Unrecognised, ignored and forgotten. The Forgotten Scientist: The
Story of Saul Sithole is the untold story of a pioneering black scientist
who made a great contribution to the fields of anthropology and
ornithology in South Africa.
Sithole was so committed to his craft that even the weight of apartheid did not stop him from giving 62 years of his life to the scientific world of birds and fossils. Saul never received the official recognition he deserved – until now.
The following is an extract from the book by Lorato Trok
AS skilled as Saul Sithole was in scientific work, even going as far as teaching his white senior colleagues who were seasoned scientists some tools of the trade at the [Transvaal Museum] museum and on expeditions, he could not become a scientist because he was black.
Sithole was different from his black colleagues who worked at the museum. Makawe’s and Mathabathe’s understanding of birds was in indigenous knowledge, whereas Sithole worked in a more scientific capacity with birds and fossils. He was close to white scientists and thus the knowledge of science. He still had to know his place as a black man in a segregated South Africa. His many expeditions with white scientists only offered him relief from carrying a Dompas, but he still had to sleep under a tree with a knife during these expeditions, unlike the scientists who carried government-sponsored guns for protection and slept under the safety of tents.
Zondi Zitha believed that had her father had the opportunity, he would have enjoyed a deeper engagement with science. Even Zitha herself could have followed in her father’s footsteps and become a scientist. She was well-versed and had an interest in her father’s work and knew as much about ornithology and anthropology from him. He pointed out rock formations and bird calls to his daughter. He created his own cabinet of natural history at his home, with a replica of “Mrs Ples”.
There is no record of Saul Sithole challenging the authority of the white scientists he travelled with on matters of race and segregation. The only record of him being angry at authority was when he was blamed for the car accident that injured Roberts and a subsequent ban on his driving.
Sithole learned many skills and he was given new responsibilities at the museum working with fossils as his work was so precise. Until 1934 he had spent six years on mammals and birds, preserving and preparing them for displays. Sithole’s skills were incomparable. He even took on the responsibility of transferring his skills to high-level professional employees of the museum.
Professor Francis Thackeray, the anthropologist who would later become the director of the Transvaal Museum, learned to prepare specimens from Saul Sithole in 1971, when he was almost 20 years old. Professor Thackeray recalled that he and Sithole used to work together at the back of the museum. For obvious reasons, one laboratory had the undeniable smell of dead animals in a large tank filled with water. Sithole made a concoction that he said would offset the stench of the rotting meat. Thackeray remembers going into the room the next day and to his surprise, the smell was gone: “Saul would always say, ‘just one drop, Francis’, and it would work”.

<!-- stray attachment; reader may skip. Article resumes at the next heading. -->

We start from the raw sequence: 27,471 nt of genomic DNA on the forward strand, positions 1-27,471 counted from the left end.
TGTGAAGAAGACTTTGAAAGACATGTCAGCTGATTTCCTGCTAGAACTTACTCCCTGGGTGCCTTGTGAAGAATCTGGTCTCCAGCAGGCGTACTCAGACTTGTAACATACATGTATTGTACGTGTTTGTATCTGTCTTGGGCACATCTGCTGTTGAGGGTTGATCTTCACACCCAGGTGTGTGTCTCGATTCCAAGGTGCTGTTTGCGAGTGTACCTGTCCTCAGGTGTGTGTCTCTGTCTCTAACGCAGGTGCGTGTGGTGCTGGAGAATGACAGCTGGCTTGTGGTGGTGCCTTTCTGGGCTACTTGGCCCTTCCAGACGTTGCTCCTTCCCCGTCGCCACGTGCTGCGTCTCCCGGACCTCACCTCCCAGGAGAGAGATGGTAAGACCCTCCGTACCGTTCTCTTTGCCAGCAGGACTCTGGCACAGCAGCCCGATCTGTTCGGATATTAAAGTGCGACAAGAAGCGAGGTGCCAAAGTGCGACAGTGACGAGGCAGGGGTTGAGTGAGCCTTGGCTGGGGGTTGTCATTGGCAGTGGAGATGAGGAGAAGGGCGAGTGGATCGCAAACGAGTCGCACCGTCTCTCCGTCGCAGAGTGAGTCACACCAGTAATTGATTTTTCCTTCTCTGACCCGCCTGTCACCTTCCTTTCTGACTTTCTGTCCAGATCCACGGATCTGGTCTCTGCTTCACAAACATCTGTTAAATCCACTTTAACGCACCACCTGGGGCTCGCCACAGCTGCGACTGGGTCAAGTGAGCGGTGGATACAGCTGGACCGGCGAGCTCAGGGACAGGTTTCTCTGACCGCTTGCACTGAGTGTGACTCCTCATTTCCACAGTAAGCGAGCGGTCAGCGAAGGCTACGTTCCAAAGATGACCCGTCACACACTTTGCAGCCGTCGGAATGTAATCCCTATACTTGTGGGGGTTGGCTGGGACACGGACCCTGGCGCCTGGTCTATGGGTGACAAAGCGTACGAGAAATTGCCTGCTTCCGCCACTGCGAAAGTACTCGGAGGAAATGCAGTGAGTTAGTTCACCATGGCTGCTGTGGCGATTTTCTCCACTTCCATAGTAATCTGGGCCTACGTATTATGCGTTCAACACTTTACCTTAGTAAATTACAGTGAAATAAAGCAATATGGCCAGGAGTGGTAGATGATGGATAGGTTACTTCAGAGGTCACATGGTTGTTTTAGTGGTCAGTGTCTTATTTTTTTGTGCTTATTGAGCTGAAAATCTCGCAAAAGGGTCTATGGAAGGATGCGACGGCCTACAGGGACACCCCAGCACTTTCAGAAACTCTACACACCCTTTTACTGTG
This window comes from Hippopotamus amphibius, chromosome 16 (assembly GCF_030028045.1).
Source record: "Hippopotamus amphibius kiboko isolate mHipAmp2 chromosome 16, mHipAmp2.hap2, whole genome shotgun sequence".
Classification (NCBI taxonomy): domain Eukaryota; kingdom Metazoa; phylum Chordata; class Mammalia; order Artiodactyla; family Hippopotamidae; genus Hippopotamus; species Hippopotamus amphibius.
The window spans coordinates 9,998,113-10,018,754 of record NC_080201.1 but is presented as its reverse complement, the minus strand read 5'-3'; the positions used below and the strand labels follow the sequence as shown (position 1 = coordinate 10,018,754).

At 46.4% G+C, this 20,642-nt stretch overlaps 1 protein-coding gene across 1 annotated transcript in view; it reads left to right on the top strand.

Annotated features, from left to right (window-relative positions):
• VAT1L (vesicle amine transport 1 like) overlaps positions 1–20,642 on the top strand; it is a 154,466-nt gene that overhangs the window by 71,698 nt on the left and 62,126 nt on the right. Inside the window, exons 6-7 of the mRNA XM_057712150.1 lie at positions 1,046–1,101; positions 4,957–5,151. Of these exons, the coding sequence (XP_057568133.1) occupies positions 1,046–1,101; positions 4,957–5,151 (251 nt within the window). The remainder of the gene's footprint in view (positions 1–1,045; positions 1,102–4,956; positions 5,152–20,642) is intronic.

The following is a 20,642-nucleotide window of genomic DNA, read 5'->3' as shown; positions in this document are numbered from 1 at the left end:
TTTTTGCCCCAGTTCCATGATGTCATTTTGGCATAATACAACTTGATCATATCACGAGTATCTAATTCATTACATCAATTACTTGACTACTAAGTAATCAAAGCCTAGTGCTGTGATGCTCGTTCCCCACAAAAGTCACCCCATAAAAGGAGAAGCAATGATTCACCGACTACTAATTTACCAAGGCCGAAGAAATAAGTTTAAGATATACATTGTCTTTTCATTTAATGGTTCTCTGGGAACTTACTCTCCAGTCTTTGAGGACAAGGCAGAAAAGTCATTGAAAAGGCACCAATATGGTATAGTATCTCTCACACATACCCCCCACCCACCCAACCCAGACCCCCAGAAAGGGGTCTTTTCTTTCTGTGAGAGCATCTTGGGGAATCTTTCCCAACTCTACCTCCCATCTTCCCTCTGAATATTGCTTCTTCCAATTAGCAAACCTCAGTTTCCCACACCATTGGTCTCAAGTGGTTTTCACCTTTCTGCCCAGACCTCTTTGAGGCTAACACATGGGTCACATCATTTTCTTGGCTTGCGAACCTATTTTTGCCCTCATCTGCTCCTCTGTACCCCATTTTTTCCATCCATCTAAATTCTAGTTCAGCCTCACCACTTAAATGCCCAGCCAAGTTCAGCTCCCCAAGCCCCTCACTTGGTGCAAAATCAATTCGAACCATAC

Sithole was involved with many palaeo-anthropological findings while accompanying his supervisors as an assistant. He worked with Dr Robert Broom, a medical doctor who excavated at the Sterkfontein limestone caves. He was present with Broom in August 1936 when the second ever Australopithecus africanus skull (TM 1511) was discovered. It was known as “Mrs Ples” (the first to be found was the “Taung Child”).
Zondi Zitha recalled that her father was very proud of his zoological and paleontological work at Sterkfontein. He became invested in the challenge, she recalled.
During the 1937 Barlow-Transvaal Museum expedition to South-West Africa (Namibia) with Roberts and the herpetologist Vivian FitzSimons, Sithole collected insects and trapped small mammals and birds. He was pleased to have trapped two of the rare birds while Austin Roberts only trapped one. His proudest moment, which he will later relate to entomologist Charles Koch during their trip to Angola in 1956, was when he showed Austin Roberts how to collect black and white striped beetles in the dunes of Namibia. Roberts acknowledged Sithole’s rare find in the South African ornithological journal called the Ostrich.
In 1938 he travelled with Dutch scientists to the Kruger National Park to collect blood samples from giraffes. From 1939 to 1940 Sithole and Austin Roberts took a four-month expedition trip to the southern Cape where they were involved in a car crash that knocked him unconscious and injured Roberts slightly. He travelled very little after this trip. He would concentrate on improving the quality successful 1937 expedition with Austin Roberts and Vivian FitzSimons in South West Africa, Saul Sithole undertook a few more expeditions across the African continent, and returned back to South West Africa during 1952 zoological expedition to Katima Mulilo.
Saul made his last two expeditions for the museum in 1956. His trusted confidante Austin Roberts had died from a heart attack while driving in 1948, while Robert Broom had ceased to work at the Sterkfontein caves. Saul’s last expedition was to the Blouberg region of what is now Limpopo with ornithologist O.P.M. Prozesky, where he squeezed in a visit to the Rain Queen. Saul was gifted a sheep to slaughter.
About the author:
Lorato Trok has more than 10 years’ experience in publishing, writing
and story development in children’s literature. Lorato is a creative writing facilitator and has facilitated writing workshops in South Africa, Zambia, Lesotho, Swaziland, Kenya and the United States for teachers, learners, aspiring writers and librarians
About the book:
The book is available in English, Afrikaans, isiZulu, isiXhosa, Sepedi, Sesotho